So I’ve been struggling all weekend trying to think of a unique take on the Maker Faire. Frankly I’ve given up. It was a lot of fun and I enjoyed it and I think it is best to point you to this Wired article. I know it’s cheap not to write my own, but frankly, if you ever been to Maker Faire, its hard to understand the concept of “Maker Faire shock.”

Two online statistics resources NationMaster.com and Swivel.com

swivel.jpg I’m a bit of a data fiend so I’m always seeking out websites that give access to statistics in immediately useful ways. I recently came across Swivel.com, which is billed as the YouTube for data. The website has tools that allow you to upload statistics from public domain sources, and then they are publicly displayed for other people to see, comment on, and compare against other data sets that have been uploaded to the site. An interesting feature is the ability to put data directly into Google spreadsheets, and then upload directly from Google spreadsheets to swivel.com. Of course since this is a community statistics effort, the quality of the data and the output relies on the density of people participating.

nationmaster2.jpg The other one is the poorly named NationMaster.com statistics site. The name is somewhat ironic when you realize that their initial and primary data set comes from the CIA world factbook. However, Dr. Evil overtones aside. It really is a wealth of statistics on a wide variety of topics, from agriculture to lifestyles. You can get raw data, you can create comparisons, and it will generate graphs to make the data a little easier to digest.

“broken promise fatigue”

Well, Bruce Nussbaum has being making me think alot apparently, I posted yet another comment to his recent entry asking if CEO’s have “innovation fatigue.”

I think that is partly true, but I wonder if it is more about “broken promise fatigue” rather than “innovation fatigue.” Companies that you listed: the Nikes, GE’s, Apple’s of the world have all seen great returns on big bets, and can also stomach the loss they have experienced in the past as well. They know what this Practice of Innovation can offer when done in a disciplined way, and are experienced in working through the failures that are also part of the process. Trying to squeeze out more efficiency is a short term bet that has short term results. The fact is that most of the world-class manufacturing players are pretty blasted efficient already, and there is not much water in that well. Many are already seeing the best efficiencies of scale they can get. Who are the people that are most susceptible to broken promise fatigue? I suspect they are the ones that approach trying to create compelling new opportunities for their companies in the same way, and with the same expectations, as they think of squeezing profits from efficiencies. Rather than being part of a systematic whole, expressed strategically, it is approached on a very tactical level. It would be like building the iPod without iTunes, partnerships with the music industry, and signaling a direction for the entire company.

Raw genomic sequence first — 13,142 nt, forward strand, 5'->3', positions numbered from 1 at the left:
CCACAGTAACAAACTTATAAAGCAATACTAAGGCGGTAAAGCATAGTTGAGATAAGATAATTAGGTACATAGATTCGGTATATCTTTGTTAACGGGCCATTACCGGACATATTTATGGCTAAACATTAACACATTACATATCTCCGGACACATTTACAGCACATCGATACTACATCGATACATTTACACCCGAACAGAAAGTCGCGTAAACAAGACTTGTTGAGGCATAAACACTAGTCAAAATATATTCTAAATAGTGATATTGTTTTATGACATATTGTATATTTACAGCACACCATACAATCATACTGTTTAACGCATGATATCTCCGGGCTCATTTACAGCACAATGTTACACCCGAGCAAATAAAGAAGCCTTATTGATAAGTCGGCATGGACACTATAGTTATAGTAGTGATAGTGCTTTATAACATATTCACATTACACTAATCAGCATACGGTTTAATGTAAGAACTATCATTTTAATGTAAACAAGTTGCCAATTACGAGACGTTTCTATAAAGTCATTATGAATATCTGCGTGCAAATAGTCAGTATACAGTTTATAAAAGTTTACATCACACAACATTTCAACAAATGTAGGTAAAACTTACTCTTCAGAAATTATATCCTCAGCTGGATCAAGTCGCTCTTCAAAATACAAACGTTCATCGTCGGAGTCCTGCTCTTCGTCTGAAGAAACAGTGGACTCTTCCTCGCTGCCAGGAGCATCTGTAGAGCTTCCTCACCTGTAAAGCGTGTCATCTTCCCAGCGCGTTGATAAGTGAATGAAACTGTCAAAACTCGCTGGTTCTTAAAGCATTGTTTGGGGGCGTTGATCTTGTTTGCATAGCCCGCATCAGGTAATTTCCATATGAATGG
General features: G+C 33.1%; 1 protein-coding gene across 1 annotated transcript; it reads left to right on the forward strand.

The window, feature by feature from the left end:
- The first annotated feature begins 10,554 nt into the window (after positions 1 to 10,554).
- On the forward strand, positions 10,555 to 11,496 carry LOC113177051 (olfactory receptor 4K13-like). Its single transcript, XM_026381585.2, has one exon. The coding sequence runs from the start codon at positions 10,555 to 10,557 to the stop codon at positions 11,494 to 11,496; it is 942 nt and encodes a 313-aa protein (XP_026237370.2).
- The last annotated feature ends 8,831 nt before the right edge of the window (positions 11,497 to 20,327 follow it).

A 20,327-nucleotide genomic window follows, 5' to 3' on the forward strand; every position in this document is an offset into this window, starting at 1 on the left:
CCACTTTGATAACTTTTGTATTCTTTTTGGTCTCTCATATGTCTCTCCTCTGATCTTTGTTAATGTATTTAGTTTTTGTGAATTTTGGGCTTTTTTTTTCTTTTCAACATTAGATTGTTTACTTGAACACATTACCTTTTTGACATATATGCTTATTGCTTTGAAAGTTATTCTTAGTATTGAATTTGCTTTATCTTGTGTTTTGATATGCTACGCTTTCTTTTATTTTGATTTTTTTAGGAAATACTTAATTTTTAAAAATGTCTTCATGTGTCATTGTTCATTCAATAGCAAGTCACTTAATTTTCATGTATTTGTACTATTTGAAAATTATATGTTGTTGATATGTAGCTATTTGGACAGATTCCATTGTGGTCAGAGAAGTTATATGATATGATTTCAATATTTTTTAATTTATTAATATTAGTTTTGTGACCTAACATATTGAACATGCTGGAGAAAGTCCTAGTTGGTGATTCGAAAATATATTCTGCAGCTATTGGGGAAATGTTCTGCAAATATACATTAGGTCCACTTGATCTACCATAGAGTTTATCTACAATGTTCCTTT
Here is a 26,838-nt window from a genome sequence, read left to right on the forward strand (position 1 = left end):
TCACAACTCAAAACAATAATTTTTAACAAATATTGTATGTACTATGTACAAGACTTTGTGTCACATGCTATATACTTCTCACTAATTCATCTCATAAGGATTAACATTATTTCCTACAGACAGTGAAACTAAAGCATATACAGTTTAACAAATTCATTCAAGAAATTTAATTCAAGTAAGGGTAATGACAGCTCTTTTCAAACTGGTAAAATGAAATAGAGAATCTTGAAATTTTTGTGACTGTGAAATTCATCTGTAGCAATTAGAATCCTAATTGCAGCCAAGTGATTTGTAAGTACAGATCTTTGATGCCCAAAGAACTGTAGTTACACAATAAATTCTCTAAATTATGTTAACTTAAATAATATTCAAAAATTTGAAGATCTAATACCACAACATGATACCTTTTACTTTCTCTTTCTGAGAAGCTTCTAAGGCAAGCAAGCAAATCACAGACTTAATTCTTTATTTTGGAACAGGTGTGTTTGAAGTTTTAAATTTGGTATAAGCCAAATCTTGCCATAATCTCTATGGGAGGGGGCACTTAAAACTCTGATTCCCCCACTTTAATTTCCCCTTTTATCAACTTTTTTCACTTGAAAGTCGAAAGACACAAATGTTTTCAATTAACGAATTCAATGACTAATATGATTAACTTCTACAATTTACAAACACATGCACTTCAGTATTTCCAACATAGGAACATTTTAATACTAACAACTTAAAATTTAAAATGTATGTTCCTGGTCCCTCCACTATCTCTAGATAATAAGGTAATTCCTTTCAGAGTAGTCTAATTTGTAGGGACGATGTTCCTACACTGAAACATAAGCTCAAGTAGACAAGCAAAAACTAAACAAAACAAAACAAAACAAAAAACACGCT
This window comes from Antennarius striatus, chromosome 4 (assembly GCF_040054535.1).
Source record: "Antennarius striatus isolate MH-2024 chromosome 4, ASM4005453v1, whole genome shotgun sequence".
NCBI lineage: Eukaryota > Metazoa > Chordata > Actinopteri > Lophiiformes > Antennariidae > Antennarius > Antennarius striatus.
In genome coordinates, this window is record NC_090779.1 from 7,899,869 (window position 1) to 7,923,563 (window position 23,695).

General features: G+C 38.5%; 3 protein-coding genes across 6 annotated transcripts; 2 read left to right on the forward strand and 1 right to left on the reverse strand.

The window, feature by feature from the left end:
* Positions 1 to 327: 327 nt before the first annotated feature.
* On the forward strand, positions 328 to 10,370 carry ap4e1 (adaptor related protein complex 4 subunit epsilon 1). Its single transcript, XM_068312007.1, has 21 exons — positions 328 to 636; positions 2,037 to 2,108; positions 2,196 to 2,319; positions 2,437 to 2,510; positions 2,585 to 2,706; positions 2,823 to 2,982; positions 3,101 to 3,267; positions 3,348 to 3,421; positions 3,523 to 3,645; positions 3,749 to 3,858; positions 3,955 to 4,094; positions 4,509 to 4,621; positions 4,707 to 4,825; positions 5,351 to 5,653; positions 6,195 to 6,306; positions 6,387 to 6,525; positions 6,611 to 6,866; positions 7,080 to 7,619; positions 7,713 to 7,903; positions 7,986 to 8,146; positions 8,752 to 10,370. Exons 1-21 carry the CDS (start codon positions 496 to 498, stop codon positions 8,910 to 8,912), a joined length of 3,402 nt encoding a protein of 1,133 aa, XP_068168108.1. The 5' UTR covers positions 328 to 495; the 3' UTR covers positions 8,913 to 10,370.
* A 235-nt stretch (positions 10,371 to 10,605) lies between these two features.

So this word “innovation” popped up as the next silver bullet to improve revenue streams as the other methods: downsizing, manufacturing, squeezing other people in the food chain, have been tapped out. I suspect that over time, innovation as the primary word for this practice will fade into the background, as it should, to be replaced with a core intellectual competency that is as standard to a modern business as having an HR department. Humans (as opposed to companies, a legal construct with no thoughts or feelings) have been in this business of innovation for hundreds, if not thousands of years. The printing press, the cotton gin, the original walkman, all innovations that somehow changed the landscape.

I think what is tangibly different now is that shift we talked about previously. Now companies are talking about making the practice explicit, rigorous, embedded in the culture so it is far less random. People are realizing the problems of waiting for the company guru, like a Henry Ford or Steve Jobs, to have a eureka moment, or the seemingly scatter-shot approach to R&D of many avenues of research in parallel. Instead, we are drawing the threads of the company together in a conscious and deliberate way to create an approach to increasing revenue that can set a large strategic vision, and has an output of a roadmap of tactical action.